The American University in Cairo (AUC) has been playing a large role in Egypt since its foundation in 1919 by Americans devoted to education and service in the Middle East.
Throughout its history, the AUC has balanced a strong commitment to liberal arts education with a concern for the region’s needs for practical applications and professional specialisations.
In the wake of his participation in the Narrative PR Summit 2018, Daily News Egypt sat down with Haynes Mahoney, advisor to the President of the AUC for Cultural Outreach and Campus Animation, to talk about the Egyptian cultural scene, and the AUC’s role in the country.
Mahoney, advisor to the President of the AUC for Cultural Outreach and Campus Animation, has served most of his career in the Arab world. His first post was in Amman, Jordan, from November 1981 to June 1982. Haynes continued in the region, serving in Syria, Yemen, and Egypt in various public diplomatic and cultural positions, with additional assignments in Washington D.C., Istanbul, Lahore, and Bonn.
He was Public Affairs Consular at the US. Embassy in Cairo from 2005 until 2011.
Mahoney believes that Egypt’s people enjoy a unique character, as the oldest ancient civilisation, the transcript for which is below, lightly edited for clarity:
What are the highlights of your participation as the AUC’s Cultural Outreach at this year’s edition of Narrative Summit?
I’ll be giving a presentation on how Egypt can tell its story to the world through its incredible array of iconic literary, film, and artistic figures, the likes of which include Naguib Mahfouz, Hoda Lutfy, Yusuf Chahine, and others who managed to transcend cultural and linguistic differences, and capture the world’s imagination.
From your point of view, what is the role such summits play in enhancing cultural interaction between Egypt and foreign countries?
They raise awareness that Egypt is about much more than tourism or commerce. Egypt’s people enjoy a unique character as the oldest ancient civilisation. Its ancient culture lives on, not in lifeless stones in Giza or Luxor as beautiful as they are, but in the soul of the ordinary Egyptian whatever he or she is about. And that soul is captured and conveyed by art and culture. So, the summit points to that richness, which I believe accounts for a huge proportion of what motivates people to visit or work here. I believe humans make decisions 95% with their hearts.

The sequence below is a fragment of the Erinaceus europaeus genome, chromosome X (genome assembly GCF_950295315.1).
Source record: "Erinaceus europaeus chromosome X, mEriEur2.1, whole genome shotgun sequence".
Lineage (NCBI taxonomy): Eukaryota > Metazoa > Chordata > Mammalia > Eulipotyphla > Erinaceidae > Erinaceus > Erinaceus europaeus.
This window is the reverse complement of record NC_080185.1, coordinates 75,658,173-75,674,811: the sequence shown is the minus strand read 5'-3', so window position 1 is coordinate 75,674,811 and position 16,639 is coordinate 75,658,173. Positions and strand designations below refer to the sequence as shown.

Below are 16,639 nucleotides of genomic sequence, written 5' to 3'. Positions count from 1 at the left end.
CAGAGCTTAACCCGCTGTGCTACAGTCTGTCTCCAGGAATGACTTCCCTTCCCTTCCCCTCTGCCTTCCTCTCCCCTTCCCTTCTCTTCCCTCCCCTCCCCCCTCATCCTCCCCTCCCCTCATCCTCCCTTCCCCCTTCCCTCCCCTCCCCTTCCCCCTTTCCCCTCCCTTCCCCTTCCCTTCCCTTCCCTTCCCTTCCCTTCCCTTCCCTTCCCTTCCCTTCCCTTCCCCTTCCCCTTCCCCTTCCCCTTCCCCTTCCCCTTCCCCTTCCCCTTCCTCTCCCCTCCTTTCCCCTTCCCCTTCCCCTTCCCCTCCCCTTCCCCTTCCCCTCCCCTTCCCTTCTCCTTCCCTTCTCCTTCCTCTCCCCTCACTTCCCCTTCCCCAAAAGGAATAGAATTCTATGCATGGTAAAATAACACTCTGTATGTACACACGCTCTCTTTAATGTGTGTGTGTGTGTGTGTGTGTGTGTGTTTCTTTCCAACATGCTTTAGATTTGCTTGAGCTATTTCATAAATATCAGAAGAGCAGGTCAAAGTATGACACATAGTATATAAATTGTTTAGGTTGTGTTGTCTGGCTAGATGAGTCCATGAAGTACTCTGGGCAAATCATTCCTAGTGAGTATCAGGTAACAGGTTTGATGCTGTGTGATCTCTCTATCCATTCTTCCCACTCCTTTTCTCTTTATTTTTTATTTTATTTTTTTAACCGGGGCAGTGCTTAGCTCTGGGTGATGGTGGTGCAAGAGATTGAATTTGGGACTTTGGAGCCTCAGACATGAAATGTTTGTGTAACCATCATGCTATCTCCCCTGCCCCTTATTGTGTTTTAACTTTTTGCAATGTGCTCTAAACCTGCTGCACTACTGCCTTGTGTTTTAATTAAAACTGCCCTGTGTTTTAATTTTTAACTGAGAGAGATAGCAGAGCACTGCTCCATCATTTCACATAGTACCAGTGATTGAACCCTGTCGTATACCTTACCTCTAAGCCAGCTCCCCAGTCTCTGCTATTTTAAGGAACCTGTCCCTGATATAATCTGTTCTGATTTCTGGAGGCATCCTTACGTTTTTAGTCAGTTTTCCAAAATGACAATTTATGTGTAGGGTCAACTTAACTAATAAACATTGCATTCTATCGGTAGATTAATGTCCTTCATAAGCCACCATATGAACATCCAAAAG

The AUC plays a prominent role in enriching Cairo’s cultural scene, how do you think the latest cultural centre, planned to open next year, will help with that?
Um Kulthum and Edith Piaf performed at Ewart Hall, which is the biggest venue of the Tahrir Cultural Centre, the TCC—which will be officially opened in February. The opening will launch the year-long celebration of the AUC’s centennial. We aim to revitalise the Centre, which also has several other venues for performances, exhibits, and of course classes in art and culture. The Tahrir Centre and the New Campus in the Fifth Settlement will be twin culture hubs in Cairo, supporting each other by trading artists and other cultural resources, to connect with audiences and artists among their respective neighbours, the region, and the world.
What are the main cultural scenes the AUC pays attention to invest into?
We try to participate in all of them: theatre, cinema, music, visual arts, and lifestyle courses which raise awareness and support lifelong learning.
Are there any exchange of cultural programmes that the AUC offers its students?
Well, of course, we bring lots of artists to the AUC, like the 14 foreign bands that played at the Cairo Jazz Festival 11-14 October. And the AUC students travel on many cultural tours are organised by the university. For example, there is a contest co-sponsored by the AUC and the Tameer real estate and construction company, to see who can come up with the best design for a water tower near the New Campus, which needs to be made more attractive. The winning team of students will visit Beirut, and be hosted by the Solidere company, which will explain their work in reconstructing downtown Beirut.
What are the modern cultural icons you find best represent Egypt’s heritage?
There are so many: Omar Sherif and Faten Hamama in film, Abdel Halim Hafez, Syed Darwish or Mohamed Mounir in music, Nazli Madhkour or Mohamed Abla in art. You get into trouble when you single out individuals but what they all have in common is a unique Egyptian character that reflects the pulse of this civilisation.
How do you see the current Egyptian cultural scene?
There’s a huge amount of creativity among young playwriters, novelists, actors, and other artists. They are eager to test out new media, especially social media. But they are also very eager to find platforms from which they can engage their audiences face to face. So that is what we are trying to provide in the AUC’s old and new campuses.